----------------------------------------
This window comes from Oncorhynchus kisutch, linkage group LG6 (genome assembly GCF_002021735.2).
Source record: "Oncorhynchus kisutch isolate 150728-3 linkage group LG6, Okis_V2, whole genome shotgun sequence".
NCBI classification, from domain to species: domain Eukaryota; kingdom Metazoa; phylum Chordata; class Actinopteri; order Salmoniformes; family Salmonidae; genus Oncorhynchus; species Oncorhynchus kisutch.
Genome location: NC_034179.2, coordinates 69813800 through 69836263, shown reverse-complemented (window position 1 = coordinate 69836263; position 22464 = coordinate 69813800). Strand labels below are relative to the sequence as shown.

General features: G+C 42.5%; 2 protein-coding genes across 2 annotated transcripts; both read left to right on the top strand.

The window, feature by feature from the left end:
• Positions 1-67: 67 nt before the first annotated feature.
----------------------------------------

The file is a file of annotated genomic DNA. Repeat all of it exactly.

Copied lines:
This window comes from Oncorhynchus kisutch, linkage group LG6 (genome assembly GCF_002021735.2).
Source record: "Oncorhynchus kisutch isolate 150728-3 linkage group LG6, Okis_V2, whole genome shotgun sequence".
NCBI classification, from domain to species: domain Eukaryota; kingdom Metazoa; phylum Chordata; class Actinopteri; order Salmoniformes; family Salmonidae; genus Oncorhynchus; species Oncorhynchus kisutch.
Genome location: NC_034179.2, coordinates 69813800 through 69836263, shown reverse-complemented (window position 1 = coordinate 69836263; position 22464 = coordinate 69813800). Strand labels below are relative to the sequence as shown.

General features: G+C 42.5%; 2 protein-coding genes across 2 annotated transcripts; both read left to right on the top strand.

The window, feature by feature from the left end:
• Positions 1-67: 67 nt before the first annotated feature.